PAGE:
UNHCR works through the night to register Syrians reaching Jordan

Making a Difference, 10 July 2014

© UNHCR/J. Kohler
A Syrian refugee family walk with their few possessions through the UNHCR registration center in Rabaa al Sarhan, which operates around-the-clock to record those arriving in Jordan to escape the war in their homeland.

AMMAN, Jordan, July 10 (UNHCR) In the bleak early hours of the morning a Syrian family of five slowly steps out of a bus after a long journey from Jordan's border with Syria. Despite overwhelming fatigue, this is a moment of great relief. They are finally safe.

"We left our home in Syria 13 days ago. We left our home at five o'clock in the morning and continued walking until seven at night; we walked for long hours with brief stops in between. We had only bread to eat and no choice but to drink unclean water from swamps," says Maher, the family's father.

"Each one of my children was carrying a heavy bag and I had my youngest on my back and a large bag in my hand. We were constantly worried along the way, afraid of being bombed or killed, especially with such young children. We are very relieved to be here."

While the rest of Jordan sleeps, operations at the Raba Sarhan Registration Centre in northern Jordan don't stop. The Centre works 24 hours, seven days a week. The Centre has spacious waiting areas and 26 registration interview rooms that can cope with over 3,000 refugees per day. In its first six months more than 49,000 refugees have been registered.

Since the beginning of the conflict in Syria, Jordan has welcomed nearly 600,000 refugees from Syria. When people crossed unofficial borders, they were taken directly to refugee camps. This often meant waiting long hours to be registered.

In the Zaatari camp in northern Jordan, which opened two years ago, the registration team worked day and night shifts due to under staffing. When the number of people seeking refuge swelled, many had to wait more than half a day to get registered. This was overwhelming after an arduous journey, with many having escaped amid battles by warring factions.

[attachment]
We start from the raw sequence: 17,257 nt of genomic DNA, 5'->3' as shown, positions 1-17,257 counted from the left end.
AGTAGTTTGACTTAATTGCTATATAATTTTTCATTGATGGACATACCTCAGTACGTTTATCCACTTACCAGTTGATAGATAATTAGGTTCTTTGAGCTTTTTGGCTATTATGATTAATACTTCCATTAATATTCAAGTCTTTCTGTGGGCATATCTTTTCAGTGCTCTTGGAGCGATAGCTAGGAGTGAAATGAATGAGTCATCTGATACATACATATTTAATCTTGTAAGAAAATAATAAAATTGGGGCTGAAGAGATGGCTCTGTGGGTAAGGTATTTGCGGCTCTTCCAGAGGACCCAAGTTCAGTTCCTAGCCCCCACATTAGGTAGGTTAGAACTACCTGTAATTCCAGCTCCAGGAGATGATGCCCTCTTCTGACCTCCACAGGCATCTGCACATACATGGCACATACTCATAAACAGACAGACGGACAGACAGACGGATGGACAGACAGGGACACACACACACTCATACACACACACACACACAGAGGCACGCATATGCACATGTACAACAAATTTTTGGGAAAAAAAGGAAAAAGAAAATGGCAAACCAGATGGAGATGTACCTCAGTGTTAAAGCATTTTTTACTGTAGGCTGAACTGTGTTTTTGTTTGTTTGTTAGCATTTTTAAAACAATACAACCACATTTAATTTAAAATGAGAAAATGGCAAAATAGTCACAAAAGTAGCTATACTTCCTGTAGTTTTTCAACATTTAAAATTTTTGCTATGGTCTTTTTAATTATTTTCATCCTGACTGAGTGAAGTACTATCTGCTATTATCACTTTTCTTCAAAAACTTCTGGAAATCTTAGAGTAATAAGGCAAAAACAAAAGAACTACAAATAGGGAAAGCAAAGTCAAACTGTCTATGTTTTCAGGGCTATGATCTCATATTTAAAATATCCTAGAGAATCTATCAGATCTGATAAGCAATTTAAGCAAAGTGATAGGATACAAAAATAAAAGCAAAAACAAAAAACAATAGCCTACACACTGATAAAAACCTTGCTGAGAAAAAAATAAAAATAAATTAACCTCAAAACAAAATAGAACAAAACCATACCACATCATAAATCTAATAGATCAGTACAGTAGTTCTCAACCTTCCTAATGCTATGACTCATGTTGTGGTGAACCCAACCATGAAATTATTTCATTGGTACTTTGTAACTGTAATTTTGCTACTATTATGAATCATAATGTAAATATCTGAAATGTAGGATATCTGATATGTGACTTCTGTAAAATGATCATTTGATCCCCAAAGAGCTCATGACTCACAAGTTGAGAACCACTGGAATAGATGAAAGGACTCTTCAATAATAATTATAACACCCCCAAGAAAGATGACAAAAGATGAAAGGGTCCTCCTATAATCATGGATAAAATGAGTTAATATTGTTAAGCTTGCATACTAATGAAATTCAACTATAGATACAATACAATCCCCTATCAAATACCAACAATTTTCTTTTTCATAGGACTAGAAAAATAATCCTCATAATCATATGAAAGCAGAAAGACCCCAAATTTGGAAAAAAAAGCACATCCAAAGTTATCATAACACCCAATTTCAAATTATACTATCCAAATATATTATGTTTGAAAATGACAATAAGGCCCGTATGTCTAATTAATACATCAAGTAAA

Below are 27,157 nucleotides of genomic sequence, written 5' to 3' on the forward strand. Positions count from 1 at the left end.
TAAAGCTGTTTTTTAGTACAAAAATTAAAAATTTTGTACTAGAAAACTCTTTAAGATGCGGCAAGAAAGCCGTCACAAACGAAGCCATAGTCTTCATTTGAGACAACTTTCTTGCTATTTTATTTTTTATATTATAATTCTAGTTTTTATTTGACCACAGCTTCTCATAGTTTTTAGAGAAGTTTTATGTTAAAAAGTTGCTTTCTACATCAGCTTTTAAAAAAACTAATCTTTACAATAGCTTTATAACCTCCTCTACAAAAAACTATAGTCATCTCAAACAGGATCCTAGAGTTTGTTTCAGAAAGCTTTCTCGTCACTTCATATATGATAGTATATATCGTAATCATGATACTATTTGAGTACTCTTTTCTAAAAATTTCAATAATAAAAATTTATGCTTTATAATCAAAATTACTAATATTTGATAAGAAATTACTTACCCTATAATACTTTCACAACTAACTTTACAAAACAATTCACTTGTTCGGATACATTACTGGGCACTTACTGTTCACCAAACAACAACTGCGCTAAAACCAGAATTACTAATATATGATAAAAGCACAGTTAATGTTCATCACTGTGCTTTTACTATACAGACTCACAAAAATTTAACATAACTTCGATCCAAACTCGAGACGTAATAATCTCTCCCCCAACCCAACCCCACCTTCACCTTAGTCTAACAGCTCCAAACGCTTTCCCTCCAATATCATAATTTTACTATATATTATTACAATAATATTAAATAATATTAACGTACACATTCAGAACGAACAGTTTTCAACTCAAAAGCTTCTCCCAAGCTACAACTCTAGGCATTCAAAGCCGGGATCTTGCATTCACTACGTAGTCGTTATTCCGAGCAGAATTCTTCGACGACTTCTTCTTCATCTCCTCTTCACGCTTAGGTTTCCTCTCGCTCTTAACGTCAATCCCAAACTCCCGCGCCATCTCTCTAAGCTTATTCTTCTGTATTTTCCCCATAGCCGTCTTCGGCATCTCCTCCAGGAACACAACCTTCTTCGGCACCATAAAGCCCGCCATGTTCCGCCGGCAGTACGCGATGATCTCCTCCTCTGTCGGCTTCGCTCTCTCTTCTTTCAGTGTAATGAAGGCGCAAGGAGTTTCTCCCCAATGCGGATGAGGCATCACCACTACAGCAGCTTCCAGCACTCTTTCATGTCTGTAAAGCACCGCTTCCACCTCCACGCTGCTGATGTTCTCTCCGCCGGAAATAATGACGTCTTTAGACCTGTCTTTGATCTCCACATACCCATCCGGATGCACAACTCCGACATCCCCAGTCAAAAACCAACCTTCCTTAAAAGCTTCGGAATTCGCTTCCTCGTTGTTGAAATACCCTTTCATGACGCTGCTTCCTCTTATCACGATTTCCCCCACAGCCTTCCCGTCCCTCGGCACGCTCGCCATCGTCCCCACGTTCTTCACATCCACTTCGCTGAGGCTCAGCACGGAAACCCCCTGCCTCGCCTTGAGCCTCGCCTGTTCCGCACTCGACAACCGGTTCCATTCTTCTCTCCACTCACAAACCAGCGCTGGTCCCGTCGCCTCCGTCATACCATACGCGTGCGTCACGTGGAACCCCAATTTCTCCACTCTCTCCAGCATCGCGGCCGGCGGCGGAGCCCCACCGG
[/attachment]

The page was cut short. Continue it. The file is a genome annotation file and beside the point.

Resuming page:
The Centre is structured for speedy processing. Now, refugees can be registered within two hours. Also, extensive information needed to better protect refugees is collected. "Vulnerable cases such as unaccompanied children and women at risk can now be identified and referred immediately for follow up," says Mathilde Tiberghien, the Protection Officer who runs the centre.

The centre is funded mainly by the United Kingdom, with registration activities covered by multiple donors including ECHO, Japan, Netherlands and the United States.

In the interview room, the Syrian family sits comfortably on wooden benches, waiting their turn to answer registration questions. A staff member gathers all necessary information in a systematic manner and within 30 minutes, the entire family of eight is registered. A 7-year-old girl steps forward to have her irises scanned. For most it is their first iris scan and it is a small adventure. The staff asks her to keep her eyes open. In a couple of seconds, both irises are on record and a voice from the scanner saying "Shukran (Thank you)" makes the girl giggle.

Iris scanning began recently to prevent double registration. Before there were cases of people being registered both in urban and camp settings, but with iris scanning they can be registered only once. Also iris data is centralized regionally so an individual registered in another operation, such as Lebanon, can be detected and the registration in the second country is cancelled.

Once registered, ration cards are issued, entitling them to all assistance in the camp, including food and non-food items. They also receive a "service card" from the Jordanian authorities that shows basic personal information. This is their ID card. Previously, before Jordan issued such cards new arrivals had to give up their Syrian identity documents (eg. passports, ID cards) on entering the country. The Jordanian government kept those documents and refugees could reclaim them only when leaving the country. Now, they keep their documents.

"It is not easy always working at night," says Hamad Alenizi, the Registration Associate who has been on the night shift since the centre opened. "But I prefer this shift because this is when a majority of the tired refugees arrive, and I want to make the process as efficient quick as possible so that they can go rest and start their new life in the camp."

As he talks, the little girl waves at him as she boards the bus leaving for Azraq camp. "See you in Azraq!" says Hamad as he waves back with a big smile.

By Shigeko Nambu in Amman, Jordan




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